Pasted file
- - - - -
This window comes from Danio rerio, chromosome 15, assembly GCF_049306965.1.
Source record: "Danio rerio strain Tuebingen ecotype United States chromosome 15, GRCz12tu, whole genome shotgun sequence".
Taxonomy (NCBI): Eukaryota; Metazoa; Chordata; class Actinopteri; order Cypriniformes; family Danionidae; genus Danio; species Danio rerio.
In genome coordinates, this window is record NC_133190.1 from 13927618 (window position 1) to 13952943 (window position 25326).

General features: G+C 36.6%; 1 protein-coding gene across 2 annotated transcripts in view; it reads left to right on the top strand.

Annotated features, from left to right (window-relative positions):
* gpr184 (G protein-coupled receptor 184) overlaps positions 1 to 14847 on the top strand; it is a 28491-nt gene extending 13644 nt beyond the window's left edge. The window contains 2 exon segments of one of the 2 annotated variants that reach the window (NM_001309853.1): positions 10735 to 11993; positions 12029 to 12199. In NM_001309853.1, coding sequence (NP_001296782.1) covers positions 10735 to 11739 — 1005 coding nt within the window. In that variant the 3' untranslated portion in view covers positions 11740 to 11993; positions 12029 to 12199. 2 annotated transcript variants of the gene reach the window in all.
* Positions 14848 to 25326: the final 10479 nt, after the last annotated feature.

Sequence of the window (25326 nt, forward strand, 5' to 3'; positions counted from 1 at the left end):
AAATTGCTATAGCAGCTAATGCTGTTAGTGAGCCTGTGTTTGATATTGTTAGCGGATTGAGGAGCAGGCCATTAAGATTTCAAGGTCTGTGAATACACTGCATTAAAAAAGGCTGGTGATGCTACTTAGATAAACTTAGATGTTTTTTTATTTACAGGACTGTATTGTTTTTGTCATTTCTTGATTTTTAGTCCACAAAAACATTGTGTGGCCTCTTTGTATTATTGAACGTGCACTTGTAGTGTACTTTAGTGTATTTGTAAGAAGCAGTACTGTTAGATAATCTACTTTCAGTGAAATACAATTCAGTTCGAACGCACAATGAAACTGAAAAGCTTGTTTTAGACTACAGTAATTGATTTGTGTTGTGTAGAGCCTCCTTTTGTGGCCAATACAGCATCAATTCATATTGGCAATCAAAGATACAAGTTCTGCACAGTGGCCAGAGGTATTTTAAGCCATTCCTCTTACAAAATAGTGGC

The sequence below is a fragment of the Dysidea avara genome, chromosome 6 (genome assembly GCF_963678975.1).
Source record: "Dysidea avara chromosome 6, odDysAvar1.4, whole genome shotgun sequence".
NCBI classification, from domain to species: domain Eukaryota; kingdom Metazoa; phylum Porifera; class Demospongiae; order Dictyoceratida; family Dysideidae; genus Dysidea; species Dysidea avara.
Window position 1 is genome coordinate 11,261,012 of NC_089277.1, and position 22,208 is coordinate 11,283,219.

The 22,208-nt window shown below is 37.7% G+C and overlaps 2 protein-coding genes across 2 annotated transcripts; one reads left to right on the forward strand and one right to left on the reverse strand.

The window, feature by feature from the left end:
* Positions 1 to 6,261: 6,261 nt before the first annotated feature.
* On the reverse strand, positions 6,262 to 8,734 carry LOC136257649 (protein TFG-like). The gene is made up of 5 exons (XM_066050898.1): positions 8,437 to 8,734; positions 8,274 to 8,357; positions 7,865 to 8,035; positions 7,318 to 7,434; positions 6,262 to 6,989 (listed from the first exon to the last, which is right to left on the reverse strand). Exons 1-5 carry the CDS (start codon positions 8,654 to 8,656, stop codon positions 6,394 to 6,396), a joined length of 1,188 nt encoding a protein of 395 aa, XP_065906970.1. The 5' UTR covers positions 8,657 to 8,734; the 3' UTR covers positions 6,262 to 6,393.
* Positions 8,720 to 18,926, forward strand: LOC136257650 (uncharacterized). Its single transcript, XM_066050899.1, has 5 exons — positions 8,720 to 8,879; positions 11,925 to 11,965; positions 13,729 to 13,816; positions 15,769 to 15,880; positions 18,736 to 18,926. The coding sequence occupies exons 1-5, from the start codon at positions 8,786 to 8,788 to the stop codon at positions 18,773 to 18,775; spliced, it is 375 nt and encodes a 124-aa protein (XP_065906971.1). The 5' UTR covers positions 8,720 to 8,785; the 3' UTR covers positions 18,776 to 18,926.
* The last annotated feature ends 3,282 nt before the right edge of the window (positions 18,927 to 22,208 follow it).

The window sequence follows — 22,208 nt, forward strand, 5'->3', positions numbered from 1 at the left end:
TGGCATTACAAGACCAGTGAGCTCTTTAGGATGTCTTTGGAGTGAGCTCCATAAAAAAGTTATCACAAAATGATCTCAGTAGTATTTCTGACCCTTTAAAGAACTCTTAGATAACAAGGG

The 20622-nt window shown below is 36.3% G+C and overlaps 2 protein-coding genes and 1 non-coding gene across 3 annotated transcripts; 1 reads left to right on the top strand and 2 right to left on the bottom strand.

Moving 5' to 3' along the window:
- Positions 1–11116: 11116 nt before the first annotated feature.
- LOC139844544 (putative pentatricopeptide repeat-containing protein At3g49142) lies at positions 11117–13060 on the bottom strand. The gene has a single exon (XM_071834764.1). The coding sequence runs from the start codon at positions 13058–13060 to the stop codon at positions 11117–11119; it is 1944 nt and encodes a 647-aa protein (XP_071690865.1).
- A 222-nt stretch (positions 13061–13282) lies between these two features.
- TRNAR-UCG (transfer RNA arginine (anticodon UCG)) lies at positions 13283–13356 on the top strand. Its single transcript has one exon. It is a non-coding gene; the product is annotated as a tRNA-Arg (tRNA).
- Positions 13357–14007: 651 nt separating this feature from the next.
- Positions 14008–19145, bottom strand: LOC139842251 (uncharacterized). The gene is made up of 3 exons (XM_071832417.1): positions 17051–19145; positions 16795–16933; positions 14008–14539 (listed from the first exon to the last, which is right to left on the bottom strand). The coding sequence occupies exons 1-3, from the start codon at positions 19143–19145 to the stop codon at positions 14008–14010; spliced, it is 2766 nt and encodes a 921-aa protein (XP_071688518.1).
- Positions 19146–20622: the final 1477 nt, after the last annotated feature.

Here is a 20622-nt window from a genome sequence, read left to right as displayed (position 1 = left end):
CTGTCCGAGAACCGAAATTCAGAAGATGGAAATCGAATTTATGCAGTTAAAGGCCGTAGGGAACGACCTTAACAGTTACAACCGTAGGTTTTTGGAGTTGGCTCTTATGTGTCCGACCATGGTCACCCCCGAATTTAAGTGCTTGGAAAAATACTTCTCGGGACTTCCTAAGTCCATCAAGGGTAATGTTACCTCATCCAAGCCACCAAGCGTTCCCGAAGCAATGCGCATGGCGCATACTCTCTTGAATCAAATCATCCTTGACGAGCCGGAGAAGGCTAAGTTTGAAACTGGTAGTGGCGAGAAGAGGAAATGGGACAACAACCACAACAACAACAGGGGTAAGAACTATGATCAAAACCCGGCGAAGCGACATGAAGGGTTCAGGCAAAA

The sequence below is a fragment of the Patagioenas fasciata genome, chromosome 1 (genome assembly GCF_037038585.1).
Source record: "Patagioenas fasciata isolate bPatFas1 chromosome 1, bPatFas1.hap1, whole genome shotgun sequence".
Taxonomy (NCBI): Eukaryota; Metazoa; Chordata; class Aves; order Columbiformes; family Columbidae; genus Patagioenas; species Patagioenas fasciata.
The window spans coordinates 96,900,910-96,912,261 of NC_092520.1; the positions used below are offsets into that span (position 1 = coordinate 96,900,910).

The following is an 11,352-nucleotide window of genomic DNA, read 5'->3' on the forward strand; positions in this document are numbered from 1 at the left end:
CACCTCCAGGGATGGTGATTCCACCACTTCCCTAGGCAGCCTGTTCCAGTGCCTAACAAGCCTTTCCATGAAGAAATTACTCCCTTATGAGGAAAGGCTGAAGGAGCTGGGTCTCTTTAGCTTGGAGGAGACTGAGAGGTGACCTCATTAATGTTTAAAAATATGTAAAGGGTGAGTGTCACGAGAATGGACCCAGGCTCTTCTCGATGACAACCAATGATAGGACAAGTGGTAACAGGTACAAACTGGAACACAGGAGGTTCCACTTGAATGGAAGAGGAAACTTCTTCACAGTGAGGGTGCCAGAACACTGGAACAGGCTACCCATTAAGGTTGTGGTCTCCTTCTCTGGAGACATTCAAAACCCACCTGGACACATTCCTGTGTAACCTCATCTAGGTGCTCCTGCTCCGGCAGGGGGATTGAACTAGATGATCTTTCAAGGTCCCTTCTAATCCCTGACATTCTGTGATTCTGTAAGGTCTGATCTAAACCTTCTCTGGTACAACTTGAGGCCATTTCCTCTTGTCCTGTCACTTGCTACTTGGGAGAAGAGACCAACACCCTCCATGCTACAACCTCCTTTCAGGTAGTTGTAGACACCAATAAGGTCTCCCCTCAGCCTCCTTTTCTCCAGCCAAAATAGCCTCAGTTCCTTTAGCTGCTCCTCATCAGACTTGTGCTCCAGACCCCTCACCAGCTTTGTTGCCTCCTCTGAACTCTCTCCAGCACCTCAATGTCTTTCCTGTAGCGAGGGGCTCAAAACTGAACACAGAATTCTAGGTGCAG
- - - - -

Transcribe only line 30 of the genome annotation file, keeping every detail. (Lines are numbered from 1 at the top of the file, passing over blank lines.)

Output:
- Positions 14008–19145, bottom strand: LOC139842251 (uncharacterized). The gene is made up of 3 exons (XM_071832417.1): positions 17051–19145; positions 16795–16933; positions 14008–14539 (listed from the first exon to the last, which is right to left on the bottom strand). The coding sequence occupies exons 1-3, from the start codon at positions 19143–19145 to the stop codon at positions 14008–14010; spliced, it is 2766 nt and encodes a 921-aa protein (XP_071688518.1).